Do you think that there wouldn't have been a global financial system without government support?

There certainly would have still been a global financial system. But it would have looked a lot different -- mostly it would have been smaller and more cautious. Issuing enormous asset-backed bonds attached to US mortgages would been a far, far smaller business. The underwriters would have to assume all the risk that is right now assumed by the taxpayers; the buyers would demand far higher yield for the risk, driving prices down. It is doubtful that the allure of massive capital in equity offerings would be nearly as dramatic: therefore it is likely that many securities firms would have remained private partnership. And a private partnership is inherently more cautious than a public corporation with shareholder capital to burn.

In a word, the financial system would be under constant pressure from undeniable risk -- risk that would be harder to conceal. One of the main effects of the government support was to facilitate the illusion that risk could be reduced almost to a vanishing point.

Now, I don't for a moment mean to imply that this would solve all our economic problems. There were brutal crashes (often deflationary) in finance back when all the Gilded Age banks were private, when the system was much more cautious by nature. So I do not intent to suggest some panacea here.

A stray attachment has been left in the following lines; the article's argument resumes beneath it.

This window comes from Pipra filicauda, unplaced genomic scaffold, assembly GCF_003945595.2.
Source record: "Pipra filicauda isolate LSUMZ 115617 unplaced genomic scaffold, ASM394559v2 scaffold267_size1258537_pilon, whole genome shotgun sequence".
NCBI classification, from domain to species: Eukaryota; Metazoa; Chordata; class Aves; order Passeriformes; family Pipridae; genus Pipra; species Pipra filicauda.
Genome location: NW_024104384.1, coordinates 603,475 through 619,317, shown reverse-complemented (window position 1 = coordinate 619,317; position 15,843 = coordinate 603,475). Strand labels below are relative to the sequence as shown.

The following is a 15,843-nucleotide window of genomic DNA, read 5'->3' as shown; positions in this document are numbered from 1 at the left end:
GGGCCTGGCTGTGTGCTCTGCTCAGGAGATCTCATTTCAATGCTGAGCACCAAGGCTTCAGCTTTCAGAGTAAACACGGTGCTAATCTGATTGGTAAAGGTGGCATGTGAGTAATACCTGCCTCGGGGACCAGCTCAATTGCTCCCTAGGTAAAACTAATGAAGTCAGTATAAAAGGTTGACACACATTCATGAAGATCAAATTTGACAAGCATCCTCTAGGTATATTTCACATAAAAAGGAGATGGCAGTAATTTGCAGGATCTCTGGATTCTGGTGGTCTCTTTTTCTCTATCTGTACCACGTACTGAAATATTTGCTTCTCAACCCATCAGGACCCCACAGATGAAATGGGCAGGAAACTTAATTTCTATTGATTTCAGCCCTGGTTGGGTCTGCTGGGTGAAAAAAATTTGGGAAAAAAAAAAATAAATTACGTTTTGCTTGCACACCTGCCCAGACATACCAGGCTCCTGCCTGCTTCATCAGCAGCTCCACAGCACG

Correct me if I'm wrong, but weren't the financial crashes much more frequent in the gilded age?

Capitalism was once basically a description of how people would put resources into use in order to produce goods. Now, no doubt to the progressives' great glee and intention, it means something else. It would be more accurate to describe this system as corporatism.

But then, the definitions, especially when there are progressives involved in the debate, change faster than the arguments do.

The derivatives, securities, etc... These don't have much to do with actual business; they are responses to perverse incentives caused by governments. There is no free (although in this case perhaps the word natural will convey the meaning best) market for mortgage-backed securities.